• Create BookmarkCreate Bookmark
  • Create Note or TagCreate Note or Tag
  • PrintPrint
Share this Page URL
Help

Chapter 3. Causing the Bubble > The Transfer of Wealth

The Transfer of Wealth

What were the consequences of the bubble? Much wealth was created and then destroyed. Easy come, easy go. On balance, after the great bubble, no wealth was created. This is a difficult judgment because the numbers are not complete; yet it appears to be justified. For example, an analysis by The Wall Street Journal showed that between 1996 and 2001, all the profits reported by some 4000 companies listed on the NASDAQ were offset by losses reported by the same companies—net profits appearing in 1996 through 2000, and net losses in 2001.[13] With no profits on balance for the period, it's reasonable to expect that the valuations of the 4,000 companies should not have increased—although other factors might have caused that to occur.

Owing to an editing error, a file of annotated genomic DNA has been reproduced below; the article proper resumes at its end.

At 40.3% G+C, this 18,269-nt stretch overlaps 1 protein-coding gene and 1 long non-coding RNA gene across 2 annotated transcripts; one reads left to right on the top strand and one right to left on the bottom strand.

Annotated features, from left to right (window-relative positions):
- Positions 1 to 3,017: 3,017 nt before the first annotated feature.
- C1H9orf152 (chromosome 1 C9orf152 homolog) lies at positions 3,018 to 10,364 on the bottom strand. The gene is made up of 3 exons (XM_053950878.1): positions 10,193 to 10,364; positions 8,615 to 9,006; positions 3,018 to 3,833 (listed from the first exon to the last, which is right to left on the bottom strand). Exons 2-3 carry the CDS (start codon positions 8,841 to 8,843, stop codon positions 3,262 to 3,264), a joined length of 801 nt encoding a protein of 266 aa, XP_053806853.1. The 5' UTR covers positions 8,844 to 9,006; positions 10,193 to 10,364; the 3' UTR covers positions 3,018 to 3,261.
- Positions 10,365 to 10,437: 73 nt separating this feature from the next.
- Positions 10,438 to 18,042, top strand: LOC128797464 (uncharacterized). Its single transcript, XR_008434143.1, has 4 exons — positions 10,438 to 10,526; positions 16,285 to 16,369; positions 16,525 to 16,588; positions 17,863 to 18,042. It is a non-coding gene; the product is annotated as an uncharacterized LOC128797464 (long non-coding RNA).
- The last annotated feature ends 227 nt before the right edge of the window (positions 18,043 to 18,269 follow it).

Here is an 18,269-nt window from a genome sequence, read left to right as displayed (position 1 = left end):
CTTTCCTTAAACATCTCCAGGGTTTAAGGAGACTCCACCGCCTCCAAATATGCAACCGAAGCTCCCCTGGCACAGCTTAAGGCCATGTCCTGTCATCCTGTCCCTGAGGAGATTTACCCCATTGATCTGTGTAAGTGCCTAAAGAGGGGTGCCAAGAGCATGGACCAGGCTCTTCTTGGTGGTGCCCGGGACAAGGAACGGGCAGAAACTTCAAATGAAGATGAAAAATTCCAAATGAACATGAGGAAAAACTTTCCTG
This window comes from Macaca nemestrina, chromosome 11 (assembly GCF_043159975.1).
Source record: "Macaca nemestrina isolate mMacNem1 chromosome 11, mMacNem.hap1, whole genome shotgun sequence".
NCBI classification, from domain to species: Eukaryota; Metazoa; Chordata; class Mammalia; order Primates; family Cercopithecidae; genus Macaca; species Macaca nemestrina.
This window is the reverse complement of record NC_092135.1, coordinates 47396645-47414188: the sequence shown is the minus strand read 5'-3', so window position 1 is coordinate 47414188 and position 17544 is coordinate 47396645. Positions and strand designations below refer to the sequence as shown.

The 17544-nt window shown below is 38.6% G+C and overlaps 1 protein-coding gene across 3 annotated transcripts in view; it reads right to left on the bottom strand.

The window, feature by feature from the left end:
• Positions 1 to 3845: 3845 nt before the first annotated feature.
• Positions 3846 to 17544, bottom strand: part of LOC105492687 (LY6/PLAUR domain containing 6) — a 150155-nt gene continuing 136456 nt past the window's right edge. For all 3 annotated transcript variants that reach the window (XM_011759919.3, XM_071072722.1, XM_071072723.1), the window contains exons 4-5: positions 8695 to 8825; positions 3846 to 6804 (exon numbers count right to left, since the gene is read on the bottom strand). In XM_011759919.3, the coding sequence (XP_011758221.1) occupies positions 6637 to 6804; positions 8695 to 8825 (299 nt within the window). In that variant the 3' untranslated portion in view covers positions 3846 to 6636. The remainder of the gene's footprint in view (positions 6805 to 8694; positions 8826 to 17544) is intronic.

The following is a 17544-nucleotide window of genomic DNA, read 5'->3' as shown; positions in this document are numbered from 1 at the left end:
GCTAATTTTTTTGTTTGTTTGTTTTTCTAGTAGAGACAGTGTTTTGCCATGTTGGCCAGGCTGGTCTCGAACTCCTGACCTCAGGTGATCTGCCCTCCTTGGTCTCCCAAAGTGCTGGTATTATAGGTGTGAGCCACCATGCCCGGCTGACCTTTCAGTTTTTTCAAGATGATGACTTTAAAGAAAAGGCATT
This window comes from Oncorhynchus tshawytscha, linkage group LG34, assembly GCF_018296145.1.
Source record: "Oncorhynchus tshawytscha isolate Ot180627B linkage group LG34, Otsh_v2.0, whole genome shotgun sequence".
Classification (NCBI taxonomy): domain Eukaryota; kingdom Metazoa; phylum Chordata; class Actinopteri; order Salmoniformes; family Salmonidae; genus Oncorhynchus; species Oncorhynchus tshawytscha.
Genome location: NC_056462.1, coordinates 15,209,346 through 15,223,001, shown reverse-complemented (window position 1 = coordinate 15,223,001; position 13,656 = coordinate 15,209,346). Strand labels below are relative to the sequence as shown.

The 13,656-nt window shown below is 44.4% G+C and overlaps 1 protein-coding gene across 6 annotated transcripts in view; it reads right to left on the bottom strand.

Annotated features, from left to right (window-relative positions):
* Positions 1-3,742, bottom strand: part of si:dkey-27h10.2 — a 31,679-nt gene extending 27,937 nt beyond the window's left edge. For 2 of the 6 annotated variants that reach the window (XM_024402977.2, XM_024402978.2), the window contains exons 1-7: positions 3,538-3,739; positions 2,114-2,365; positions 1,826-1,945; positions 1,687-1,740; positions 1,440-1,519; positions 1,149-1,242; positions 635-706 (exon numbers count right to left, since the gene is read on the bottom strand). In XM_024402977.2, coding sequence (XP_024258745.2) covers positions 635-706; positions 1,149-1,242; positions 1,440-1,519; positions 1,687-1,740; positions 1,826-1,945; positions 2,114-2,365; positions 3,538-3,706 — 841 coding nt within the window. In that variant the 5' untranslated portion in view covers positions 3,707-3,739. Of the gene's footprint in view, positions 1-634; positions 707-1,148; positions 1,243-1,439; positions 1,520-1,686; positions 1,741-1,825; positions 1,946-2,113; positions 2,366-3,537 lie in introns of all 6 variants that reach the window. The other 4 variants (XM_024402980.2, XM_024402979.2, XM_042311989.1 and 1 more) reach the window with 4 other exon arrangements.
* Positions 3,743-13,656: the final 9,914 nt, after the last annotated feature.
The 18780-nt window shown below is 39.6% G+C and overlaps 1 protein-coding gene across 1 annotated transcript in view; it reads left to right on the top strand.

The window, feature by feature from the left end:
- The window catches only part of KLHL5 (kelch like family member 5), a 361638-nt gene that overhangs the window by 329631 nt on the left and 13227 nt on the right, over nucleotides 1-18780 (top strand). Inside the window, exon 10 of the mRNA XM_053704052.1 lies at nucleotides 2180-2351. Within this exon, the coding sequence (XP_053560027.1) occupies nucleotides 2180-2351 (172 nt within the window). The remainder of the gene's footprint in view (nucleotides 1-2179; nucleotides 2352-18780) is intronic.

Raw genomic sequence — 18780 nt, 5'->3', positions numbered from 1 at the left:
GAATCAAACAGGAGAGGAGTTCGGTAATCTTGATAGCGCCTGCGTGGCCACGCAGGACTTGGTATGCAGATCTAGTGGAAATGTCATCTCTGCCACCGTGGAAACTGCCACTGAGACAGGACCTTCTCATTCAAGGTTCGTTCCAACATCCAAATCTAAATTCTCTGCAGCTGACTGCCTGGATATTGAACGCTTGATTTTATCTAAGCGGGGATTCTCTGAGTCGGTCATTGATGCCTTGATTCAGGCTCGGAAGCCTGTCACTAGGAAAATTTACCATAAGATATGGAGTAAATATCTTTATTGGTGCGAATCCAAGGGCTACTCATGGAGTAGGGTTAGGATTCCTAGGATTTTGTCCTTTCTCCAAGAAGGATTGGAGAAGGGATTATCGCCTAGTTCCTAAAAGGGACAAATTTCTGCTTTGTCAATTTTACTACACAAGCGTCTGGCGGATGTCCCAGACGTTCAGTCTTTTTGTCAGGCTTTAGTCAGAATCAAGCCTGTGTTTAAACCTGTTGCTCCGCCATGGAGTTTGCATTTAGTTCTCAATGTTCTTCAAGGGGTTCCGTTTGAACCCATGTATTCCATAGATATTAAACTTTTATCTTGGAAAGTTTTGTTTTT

Does this mean that nothing happened? Not at all. There was a huge gain in wealth by some, and a huge loss of wealth by others—it was as if the government had imposed a large tax for the purpose of redistributing wealth, and in so doing had slowed the long-term growth and development of the economy as a whole.


PREVIEW

                                                                          

Not a subscriber?

Start A Free Trial


  
  • Creative Edge
  • Create BookmarkCreate Bookmark
  • Create Note or TagCreate Note or Tag
  • PrintPrint